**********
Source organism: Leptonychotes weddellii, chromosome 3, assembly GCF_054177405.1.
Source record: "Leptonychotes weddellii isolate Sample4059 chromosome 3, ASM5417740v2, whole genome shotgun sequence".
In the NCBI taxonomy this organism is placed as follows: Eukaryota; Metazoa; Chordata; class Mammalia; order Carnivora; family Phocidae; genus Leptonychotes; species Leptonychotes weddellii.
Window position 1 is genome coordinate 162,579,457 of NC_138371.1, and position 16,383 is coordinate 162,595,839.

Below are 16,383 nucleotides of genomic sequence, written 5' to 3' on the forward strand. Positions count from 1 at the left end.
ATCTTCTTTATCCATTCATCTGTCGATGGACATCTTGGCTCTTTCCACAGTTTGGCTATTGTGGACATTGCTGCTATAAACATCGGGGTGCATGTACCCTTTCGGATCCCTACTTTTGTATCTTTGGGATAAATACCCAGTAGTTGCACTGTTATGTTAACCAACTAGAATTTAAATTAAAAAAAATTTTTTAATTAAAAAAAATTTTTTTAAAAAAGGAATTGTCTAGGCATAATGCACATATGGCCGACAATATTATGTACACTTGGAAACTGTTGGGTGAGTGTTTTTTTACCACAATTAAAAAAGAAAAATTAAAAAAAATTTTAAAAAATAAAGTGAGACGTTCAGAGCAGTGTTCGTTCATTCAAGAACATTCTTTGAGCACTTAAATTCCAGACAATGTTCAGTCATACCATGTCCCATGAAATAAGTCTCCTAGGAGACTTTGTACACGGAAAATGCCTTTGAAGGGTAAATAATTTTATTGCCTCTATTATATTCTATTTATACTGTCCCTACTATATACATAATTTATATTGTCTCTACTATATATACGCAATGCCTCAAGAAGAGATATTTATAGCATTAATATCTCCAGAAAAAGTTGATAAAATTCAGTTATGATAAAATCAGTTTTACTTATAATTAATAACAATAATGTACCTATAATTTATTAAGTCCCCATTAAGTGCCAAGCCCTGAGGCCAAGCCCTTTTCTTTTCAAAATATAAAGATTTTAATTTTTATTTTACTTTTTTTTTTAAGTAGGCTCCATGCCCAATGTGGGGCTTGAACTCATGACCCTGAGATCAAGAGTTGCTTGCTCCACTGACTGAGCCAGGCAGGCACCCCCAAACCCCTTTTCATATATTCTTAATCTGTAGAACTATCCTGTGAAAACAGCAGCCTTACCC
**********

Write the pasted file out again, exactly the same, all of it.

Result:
Source organism: Leptonychotes weddellii, chromosome 3, assembly GCF_054177405.1.
Source record: "Leptonychotes weddellii isolate Sample4059 chromosome 3, ASM5417740v2, whole genome shotgun sequence".
In the NCBI taxonomy this organism is placed as follows: Eukaryota; Metazoa; Chordata; class Mammalia; order Carnivora; family Phocidae; genus Leptonychotes; species Leptonychotes weddellii.
Window position 1 is genome coordinate 162,579,457 of NC_138371.1, and position 16,383 is coordinate 162,595,839.

Below are 16,383 nucleotides of genomic sequence, written 5' to 3' on the forward strand. Positions count from 1 at the left end.
ATCTTCTTTATCCATTCATCTGTCGATGGACATCTTGGCTCTTTCCACAGTTTGGCTATTGTGGACATTGCTGCTATAAACATCGGGGTGCATGTACCCTTTCGGATCCCTACTTTTGTATCTTTGGGATAAATACCCAGTAGTTGCACTGTTATGTTAACCAACTAGAATTTAAATTAAAAAAAATTTTTTAATTAAAAAAAATTTTTTTAAAAAAGGAATTGTCTAGGCATAATGCACATATGGCCGACAATATTATGTACACTTGGAAACTGTTGGGTGAGTGTTTTTTTACCACAATTAAAAAAGAAAAATTAAAAAAAATTTTAAAAAATAAAGTGAGACGTTCAGAGCAGTGTTCGTTCATTCAAGAACATTCTTTGAGCACTTAAATTCCAGACAATGTTCAGTCATACCATGTCCCATGAAATAAGTCTCCTAGGAGACTTTGTACACGGAAAATGCCTTTGAAGGGTAAATAATTTTATTGCCTCTATTATATTCTATTTATACTGTCCCTACTATATACATAATTTATATTGTCTCTACTATATATACGCAATGCCTCAAGAAGAGATATTTATAGCATTAATATCTCCAGAAAAAGTTGATAAAATTCAGTTATGATAAAATCAGTTTTACTTATAATTAATAACAATAATGTACCTATAATTTATTAAGTCCCCATTAAGTGCCAAGCCCTGAGGCCAAGCCCTTTTCTTTTCAAAATATAAAGATTTTAATTTTTATTTTACTTTTTTTTTTAAGTAGGCTCCATGCCCAATGTGGGGCTTGAACTCATGACCCTGAGATCAAGAGTTGCTTGCTCCACTGACTGAGCCAGGCAGGCACCCCCAAACCCCTTTTCATATATTCTTAATCTGTAGAACTATCCTGTGAAAACAGCAGCCTTACCC